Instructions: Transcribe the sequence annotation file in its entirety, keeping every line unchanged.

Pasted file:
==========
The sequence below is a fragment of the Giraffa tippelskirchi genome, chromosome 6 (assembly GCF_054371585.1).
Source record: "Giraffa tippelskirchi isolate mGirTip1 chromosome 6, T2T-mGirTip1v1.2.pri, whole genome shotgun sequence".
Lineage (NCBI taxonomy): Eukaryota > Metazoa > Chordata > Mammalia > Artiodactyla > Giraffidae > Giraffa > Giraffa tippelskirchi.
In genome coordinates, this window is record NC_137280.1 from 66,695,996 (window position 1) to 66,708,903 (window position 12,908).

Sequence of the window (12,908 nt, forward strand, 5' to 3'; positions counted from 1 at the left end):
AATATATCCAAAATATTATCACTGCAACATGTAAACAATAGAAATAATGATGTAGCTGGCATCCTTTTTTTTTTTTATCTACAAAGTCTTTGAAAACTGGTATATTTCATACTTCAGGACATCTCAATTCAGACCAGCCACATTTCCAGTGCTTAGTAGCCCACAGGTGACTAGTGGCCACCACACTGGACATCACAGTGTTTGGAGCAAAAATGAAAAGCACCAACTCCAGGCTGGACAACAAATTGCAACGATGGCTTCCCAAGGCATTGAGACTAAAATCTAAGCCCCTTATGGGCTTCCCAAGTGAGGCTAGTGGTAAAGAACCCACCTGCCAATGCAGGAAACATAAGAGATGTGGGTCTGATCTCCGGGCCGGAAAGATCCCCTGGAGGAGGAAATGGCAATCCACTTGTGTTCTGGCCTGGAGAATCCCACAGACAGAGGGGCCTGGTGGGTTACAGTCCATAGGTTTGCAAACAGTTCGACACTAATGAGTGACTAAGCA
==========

The sequence below is a fragment of the Giraffa tippelskirchi genome, chromosome 6 (assembly GCF_054371585.1).
Source record: "Giraffa tippelskirchi isolate mGirTip1 chromosome 6, T2T-mGirTip1v1.2.pri, whole genome shotgun sequence".
Lineage (NCBI taxonomy): Eukaryota > Metazoa > Chordata > Mammalia > Artiodactyla > Giraffidae > Giraffa > Giraffa tippelskirchi.
In genome coordinates, this window is record NC_137280.1 from 66,695,996 (window position 1) to 66,708,903 (window position 12,908).

Sequence of the window (12,908 nt, forward strand, 5' to 3'; positions counted from 1 at the left end):
AATATATCCAAAATATTATCACTGCAACATGTAAACAATAGAAATAATGATGTAGCTGGCATCCTTTTTTTTTTTTATCTACAAAGTCTTTGAAAACTGGTATATTTCATACTTCAGGACATCTCAATTCAGACCAGCCACATTTCCAGTGCTTAGTAGCCCACAGGTGACTAGTGGCCACCACACTGGACATCACAGTGTTTGGAGCAAAAATGAAAAGCACCAACTCCAGGCTGGACAACAAATTGCAACGATGGCTTCCCAAGGCATTGAGACTAAAATCTAAGCCCCTTATGGGCTTCCCAAGTGAGGCTAGTGGTAAAGAACCCACCTGCCAATGCAGGAAACATAAGAGATGTGGGTCTGATCTCCGGGCCGGAAAGATCCCCTGGAGGAGGAAATGGCAATCCACTTGTGTTCTGGCCTGGAGAATCCCACAGACAGAGGGGCCTGGTGGGTTACAGTCCATAGGTTTGCAAACAGTTCGACACTAATGAGTGACTAAGCA